A Line Runs through it – online.

Back in early April I wrote here about the possibility of an on-line exhibition of the works comprising this show. I’m pleased to say the exhibition of the images produced is now live. It can be found here. “A line Runs through it.” The work describes, both geographically and in pictures, the transit of the 0deg Meridian line as it passes from just above first landfall in Holderness in the east Riding of Yorkshire, South across the Humber and continuing on through Lincolnshire until reaching the Lincolnshire / Cambridgeshire border some 76 miles due south. The image above shows some of the Ordnance Survey maps and photographic and GPS navigation tools to make images. I would like to thank Masshaus Exhibition Design of Birmingham for the renders of a virtual gallery for these images and, in particular to Kate Naylor-Barton, the Design Director at Masshaus – our daughter – for the design and production of the website. Images are available to purchase. Please contact me on peter@peterdbarton.com for details. PDBarton Lincoln, UK 2020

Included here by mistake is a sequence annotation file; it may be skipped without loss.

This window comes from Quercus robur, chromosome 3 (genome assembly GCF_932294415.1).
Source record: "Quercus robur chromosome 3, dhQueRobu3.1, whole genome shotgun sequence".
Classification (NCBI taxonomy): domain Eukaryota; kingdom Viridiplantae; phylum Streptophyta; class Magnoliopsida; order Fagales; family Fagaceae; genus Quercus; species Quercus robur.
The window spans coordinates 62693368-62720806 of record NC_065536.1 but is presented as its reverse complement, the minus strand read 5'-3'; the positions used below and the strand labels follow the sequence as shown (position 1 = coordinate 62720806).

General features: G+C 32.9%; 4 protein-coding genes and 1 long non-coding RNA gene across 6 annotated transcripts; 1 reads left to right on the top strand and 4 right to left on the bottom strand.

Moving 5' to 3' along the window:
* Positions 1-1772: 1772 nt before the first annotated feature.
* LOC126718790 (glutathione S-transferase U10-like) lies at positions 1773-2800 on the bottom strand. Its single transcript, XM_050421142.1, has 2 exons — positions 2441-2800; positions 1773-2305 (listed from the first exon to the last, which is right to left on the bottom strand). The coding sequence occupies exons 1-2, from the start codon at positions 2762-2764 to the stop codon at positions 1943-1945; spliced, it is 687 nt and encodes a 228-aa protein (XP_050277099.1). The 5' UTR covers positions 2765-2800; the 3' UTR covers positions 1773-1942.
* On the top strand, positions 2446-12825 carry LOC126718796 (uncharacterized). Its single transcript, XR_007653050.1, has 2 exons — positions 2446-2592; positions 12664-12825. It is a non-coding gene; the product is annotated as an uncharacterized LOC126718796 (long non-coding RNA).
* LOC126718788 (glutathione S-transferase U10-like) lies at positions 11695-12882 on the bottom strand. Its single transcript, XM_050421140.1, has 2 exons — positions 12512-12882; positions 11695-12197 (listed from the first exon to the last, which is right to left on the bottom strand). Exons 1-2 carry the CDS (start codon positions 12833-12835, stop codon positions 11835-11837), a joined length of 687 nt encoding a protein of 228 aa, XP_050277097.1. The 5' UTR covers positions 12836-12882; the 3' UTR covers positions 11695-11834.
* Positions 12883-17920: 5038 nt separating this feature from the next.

A tale of coffee and a great postman.

 I have a confession to make. I’m addicted to coffee. For over 20 years I’ve owned a Gaggia Espresso maker. I got so much use out of the original it died and I bought a replacement. Even the new one ( 10 years old now)  was suffering from over use but I found a Gaggia service centre in Nottingham and a delightful engineer called Giacomo  picked up the machine and delivered it back to me as good as new. Yes, you can see my obsession can’t you. Don’t judge me too harshly. Some people smoke or drink. I do neither. Some play the horses or gamble. I don’t. No, my singular addiction is good coffee. This week I had a catastrophic upset (Yes, yes, I know. This may be insignificant and trivial to you, and in the current circumstances it probably is but…) when the handle on the coffee basket snapped off, making the machine unusable. It was my own fault. I had put it in the dishwasher for years and the corrosive effect on the …